Louisa to make sure she was alright. “My Dear Sister I received your letter of
inquiry and will say we are all saved and been on duty until the last few days.”
Louisa is staying in Petaluma 15 miles south of Santa Rosa with her daughter
Orie and her husband Herman Weber and their two daughters Lisette and baby
Melba Janet just five months old. Petaluma had minor damage with fallen
chimneys and a few brick walls collapsed. She goes on to say, “Mary, I can’t
tell what I have went through. I can’t write it and if I was with you could not
tell you of my experiences with all our loss. I am glad to say we are alive and
so far have had our usual rations daily at our own experience our richest men
before the quake are now standing in line for their rations and I wonder when
it will stop. The earth is still in a swing and every day and night quakes. I
wish it would stop. It makes one feel that we may go down every time. To say
the least it is a perilous time. We do not and never will know how many were
killed in Santa Rosa and as for San Francisco they are taking the dead out on
barges and dumping them in the ocean by the thousands.”Orie’s sister Polly and husband Frank Berka
and two daughters Rita and Reyna also lived in Santa Rosa.About them Louisa says, “Polly and family are
on foot now of them very well.” (“Are on foot” is used to mean homeless.)
“Frank lost in the quake but has his business. My old houses are all standing
chimneys down and filled with refugees of San Francisco. They have taken the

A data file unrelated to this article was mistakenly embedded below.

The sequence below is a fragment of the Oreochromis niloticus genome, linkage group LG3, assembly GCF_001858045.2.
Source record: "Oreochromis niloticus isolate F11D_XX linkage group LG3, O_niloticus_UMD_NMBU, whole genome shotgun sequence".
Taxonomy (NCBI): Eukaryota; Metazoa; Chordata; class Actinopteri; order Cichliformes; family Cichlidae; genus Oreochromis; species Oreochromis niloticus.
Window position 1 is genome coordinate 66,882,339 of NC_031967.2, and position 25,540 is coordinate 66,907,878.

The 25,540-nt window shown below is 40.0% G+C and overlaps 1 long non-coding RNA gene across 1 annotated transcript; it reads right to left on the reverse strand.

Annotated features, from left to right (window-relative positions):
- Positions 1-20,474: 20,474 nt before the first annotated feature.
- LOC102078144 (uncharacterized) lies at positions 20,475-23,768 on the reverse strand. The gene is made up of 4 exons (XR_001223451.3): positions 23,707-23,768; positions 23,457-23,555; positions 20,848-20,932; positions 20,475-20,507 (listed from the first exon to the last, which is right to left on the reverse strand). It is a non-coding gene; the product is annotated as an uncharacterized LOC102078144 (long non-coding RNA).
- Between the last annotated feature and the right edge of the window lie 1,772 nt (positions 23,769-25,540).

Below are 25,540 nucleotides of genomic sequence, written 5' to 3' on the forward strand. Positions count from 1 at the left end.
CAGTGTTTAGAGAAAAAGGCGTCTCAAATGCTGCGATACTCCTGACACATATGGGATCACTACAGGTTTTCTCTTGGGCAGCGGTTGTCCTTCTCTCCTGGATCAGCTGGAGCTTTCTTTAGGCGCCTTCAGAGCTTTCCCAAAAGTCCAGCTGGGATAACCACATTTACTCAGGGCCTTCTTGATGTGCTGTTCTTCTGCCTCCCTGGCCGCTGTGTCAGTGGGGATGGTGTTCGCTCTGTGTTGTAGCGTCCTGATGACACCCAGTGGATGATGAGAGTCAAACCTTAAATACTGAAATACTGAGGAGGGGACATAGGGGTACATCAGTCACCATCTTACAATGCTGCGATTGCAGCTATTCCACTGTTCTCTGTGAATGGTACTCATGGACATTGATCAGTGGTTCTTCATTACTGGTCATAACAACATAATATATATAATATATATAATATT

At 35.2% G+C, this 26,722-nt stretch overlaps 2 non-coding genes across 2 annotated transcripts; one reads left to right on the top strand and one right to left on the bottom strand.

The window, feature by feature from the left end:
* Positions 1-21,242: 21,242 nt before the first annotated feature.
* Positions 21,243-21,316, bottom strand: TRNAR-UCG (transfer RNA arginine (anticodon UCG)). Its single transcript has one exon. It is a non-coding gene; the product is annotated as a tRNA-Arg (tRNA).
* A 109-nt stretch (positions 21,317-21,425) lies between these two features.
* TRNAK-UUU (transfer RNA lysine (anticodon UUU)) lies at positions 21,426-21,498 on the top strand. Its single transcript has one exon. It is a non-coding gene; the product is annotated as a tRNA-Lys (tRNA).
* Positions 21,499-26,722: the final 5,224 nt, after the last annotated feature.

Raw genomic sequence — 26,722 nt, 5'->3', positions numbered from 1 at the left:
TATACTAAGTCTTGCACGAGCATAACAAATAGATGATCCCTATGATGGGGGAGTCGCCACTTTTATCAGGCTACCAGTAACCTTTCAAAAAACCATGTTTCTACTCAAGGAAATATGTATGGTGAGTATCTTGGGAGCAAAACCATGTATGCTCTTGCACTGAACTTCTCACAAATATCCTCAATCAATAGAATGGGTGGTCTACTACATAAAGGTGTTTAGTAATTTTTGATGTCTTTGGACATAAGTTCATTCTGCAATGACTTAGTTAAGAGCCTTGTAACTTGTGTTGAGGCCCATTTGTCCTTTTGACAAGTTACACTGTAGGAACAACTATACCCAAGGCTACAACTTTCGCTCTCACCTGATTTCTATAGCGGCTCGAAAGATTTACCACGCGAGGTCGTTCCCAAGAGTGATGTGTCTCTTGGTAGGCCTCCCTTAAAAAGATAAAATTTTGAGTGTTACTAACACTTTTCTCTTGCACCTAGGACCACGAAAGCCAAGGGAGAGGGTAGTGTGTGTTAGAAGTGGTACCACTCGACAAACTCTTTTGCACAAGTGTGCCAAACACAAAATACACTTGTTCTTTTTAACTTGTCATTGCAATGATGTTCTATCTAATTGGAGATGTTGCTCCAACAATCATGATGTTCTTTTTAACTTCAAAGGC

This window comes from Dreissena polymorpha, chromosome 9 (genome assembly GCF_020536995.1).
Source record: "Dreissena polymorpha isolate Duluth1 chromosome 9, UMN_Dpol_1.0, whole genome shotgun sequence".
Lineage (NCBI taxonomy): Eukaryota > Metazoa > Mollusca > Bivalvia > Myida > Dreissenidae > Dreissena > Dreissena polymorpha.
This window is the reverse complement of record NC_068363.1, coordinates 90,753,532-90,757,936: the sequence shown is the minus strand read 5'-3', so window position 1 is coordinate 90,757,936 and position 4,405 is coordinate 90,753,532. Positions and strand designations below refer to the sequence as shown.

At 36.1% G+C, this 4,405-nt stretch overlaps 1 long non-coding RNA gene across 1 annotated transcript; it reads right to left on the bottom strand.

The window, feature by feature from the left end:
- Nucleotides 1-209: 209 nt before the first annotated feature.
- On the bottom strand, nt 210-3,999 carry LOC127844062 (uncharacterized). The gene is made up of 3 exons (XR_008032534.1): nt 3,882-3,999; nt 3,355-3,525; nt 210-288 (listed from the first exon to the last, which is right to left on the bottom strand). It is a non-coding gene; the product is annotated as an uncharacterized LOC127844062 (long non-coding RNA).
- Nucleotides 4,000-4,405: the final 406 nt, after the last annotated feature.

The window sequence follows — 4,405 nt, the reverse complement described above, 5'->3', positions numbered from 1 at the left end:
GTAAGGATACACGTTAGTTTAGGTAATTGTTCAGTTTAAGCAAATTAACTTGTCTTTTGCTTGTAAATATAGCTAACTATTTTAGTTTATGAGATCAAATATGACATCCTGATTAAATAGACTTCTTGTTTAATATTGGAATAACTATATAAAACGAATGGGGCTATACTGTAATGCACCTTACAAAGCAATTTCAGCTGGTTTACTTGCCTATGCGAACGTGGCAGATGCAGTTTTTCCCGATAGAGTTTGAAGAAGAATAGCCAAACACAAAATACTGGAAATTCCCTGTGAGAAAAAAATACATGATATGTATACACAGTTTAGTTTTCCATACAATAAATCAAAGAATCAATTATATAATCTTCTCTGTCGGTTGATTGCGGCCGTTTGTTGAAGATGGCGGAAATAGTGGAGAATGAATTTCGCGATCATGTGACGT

parlour and sitting room and bedrooms for kitchens. Can’t help myself as the
town is under martial law.” The letter ends with “This letter is for all with love
and kisses I remain your loving sister Louisa J Boettcher.”
Fourth St Looking East from A Street - Santa Rosa
(Image courtesy Larry Lapeere)
At the time of the quake Louisa, who was three years
younger than her sister Mary, was almost 63 years old (she had been born May
19, 1843 in Eminence, Henry County, Kentucky.) She was widowed and living
before the quake with Frank and Polly Berka in Santa Rosa. From a letter to
Mary on June 29, 1910, she writes that they are still feeling the economic
effects of the earthquake. Louisa has several empty rental properties and with
all the empty houses the taxes keep going up and the property owners were being
charged street repair costs.
Louisa continued to live with Frank and Polly although
in June 1911 she had just returned home after spending four months at her
daughter Orie’s house of which six weeks were due to being quarantined –“had a
hard time but all better now.” On February 14, 1914 she writes again to her
sister Mary, “My husband has been dead 18 years.I do feel sad and the longer he is dead the
more I miss him.A true and noble